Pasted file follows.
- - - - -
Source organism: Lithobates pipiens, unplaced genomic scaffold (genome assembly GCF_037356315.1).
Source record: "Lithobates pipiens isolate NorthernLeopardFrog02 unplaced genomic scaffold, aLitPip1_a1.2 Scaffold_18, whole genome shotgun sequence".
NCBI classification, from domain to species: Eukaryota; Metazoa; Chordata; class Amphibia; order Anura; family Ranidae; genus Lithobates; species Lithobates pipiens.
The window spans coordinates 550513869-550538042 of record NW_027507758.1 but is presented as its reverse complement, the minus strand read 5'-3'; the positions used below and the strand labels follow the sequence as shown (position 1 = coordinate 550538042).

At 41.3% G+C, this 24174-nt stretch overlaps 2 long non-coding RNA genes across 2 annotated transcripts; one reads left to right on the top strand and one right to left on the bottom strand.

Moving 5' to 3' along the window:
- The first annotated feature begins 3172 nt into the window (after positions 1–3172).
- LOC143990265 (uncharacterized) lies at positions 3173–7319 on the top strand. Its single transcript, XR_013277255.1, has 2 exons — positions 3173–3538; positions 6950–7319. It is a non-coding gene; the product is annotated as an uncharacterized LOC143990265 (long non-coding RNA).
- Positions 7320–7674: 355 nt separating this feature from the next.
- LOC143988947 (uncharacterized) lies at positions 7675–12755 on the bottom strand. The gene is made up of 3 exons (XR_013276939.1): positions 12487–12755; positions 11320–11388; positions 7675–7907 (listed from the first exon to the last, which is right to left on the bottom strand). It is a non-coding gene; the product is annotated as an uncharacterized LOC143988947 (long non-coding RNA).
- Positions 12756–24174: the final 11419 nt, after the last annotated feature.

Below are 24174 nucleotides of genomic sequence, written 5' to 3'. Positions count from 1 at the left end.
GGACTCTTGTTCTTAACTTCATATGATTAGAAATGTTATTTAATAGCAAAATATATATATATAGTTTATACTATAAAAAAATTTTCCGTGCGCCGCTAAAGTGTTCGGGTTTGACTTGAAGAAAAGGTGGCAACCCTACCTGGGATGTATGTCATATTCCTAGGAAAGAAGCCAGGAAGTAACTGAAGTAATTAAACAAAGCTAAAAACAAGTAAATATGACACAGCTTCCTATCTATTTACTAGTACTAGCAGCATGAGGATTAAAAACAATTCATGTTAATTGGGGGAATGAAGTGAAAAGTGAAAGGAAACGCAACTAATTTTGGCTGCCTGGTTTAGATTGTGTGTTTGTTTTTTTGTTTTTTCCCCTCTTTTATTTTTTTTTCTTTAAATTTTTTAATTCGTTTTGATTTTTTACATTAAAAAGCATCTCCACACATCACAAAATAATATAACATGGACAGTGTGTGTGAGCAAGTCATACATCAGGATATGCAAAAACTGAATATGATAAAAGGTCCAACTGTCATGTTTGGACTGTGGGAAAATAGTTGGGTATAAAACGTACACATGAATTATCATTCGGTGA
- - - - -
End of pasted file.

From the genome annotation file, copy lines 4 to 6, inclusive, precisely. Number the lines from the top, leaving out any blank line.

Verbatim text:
The window spans coordinates 550513869-550538042 of record NW_027507758.1 but is presented as its reverse complement, the minus strand read 5'-3'; the positions used below and the strand labels follow the sequence as shown (position 1 = coordinate 550538042).

At 41.3% G+C, this 24174-nt stretch overlaps 2 long non-coding RNA genes across 2 annotated transcripts; one reads left to right on the top strand and one right to left on the bottom strand.

Moving 5' to 3' along the window: